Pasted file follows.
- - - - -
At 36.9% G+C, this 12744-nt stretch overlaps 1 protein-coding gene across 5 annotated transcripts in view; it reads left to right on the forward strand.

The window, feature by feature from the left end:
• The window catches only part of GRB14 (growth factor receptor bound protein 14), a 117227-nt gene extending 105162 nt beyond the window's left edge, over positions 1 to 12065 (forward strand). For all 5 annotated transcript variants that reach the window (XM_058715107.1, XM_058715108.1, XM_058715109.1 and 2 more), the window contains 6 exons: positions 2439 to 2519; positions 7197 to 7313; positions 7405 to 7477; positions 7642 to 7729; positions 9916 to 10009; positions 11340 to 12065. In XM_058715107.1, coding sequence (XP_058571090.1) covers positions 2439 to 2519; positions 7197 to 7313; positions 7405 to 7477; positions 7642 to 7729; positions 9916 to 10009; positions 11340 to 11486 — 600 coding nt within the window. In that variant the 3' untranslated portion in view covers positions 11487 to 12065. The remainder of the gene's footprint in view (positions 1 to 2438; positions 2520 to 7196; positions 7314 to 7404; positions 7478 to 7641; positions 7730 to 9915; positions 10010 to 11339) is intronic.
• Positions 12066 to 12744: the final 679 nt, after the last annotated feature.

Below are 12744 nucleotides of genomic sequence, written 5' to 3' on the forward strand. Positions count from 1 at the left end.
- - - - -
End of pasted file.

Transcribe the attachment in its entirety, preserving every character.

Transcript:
At 36.9% G+C, this 12744-nt stretch overlaps 1 protein-coding gene across 5 annotated transcripts in view; it reads left to right on the forward strand.

The window, feature by feature from the left end:
• The window catches only part of GRB14 (growth factor receptor bound protein 14), a 117227-nt gene extending 105162 nt beyond the window's left edge, over positions 1 to 12065 (forward strand). For all 5 annotated transcript variants that reach the window (XM_058715107.1, XM_058715108.1, XM_058715109.1 and 2 more), the window contains 6 exons: positions 2439 to 2519; positions 7197 to 7313; positions 7405 to 7477; positions 7642 to 7729; positions 9916 to 10009; positions 11340 to 12065. In XM_058715107.1, coding sequence (XP_058571090.1) covers positions 2439 to 2519; positions 7197 to 7313; positions 7405 to 7477; positions 7642 to 7729; positions 9916 to 10009; positions 11340 to 11486 — 600 coding nt within the window. In that variant the 3' untranslated portion in view covers positions 11487 to 12065. The remainder of the gene's footprint in view (positions 1 to 2438; positions 2520 to 7196; positions 7314 to 7404; positions 7478 to 7641; positions 7730 to 9915; positions 10010 to 11339) is intronic.
• Positions 12066 to 12744: the final 679 nt, after the last annotated feature.

Below are 12744 nucleotides of genomic sequence, written 5' to 3' on the forward strand. Positions count from 1 at the left end.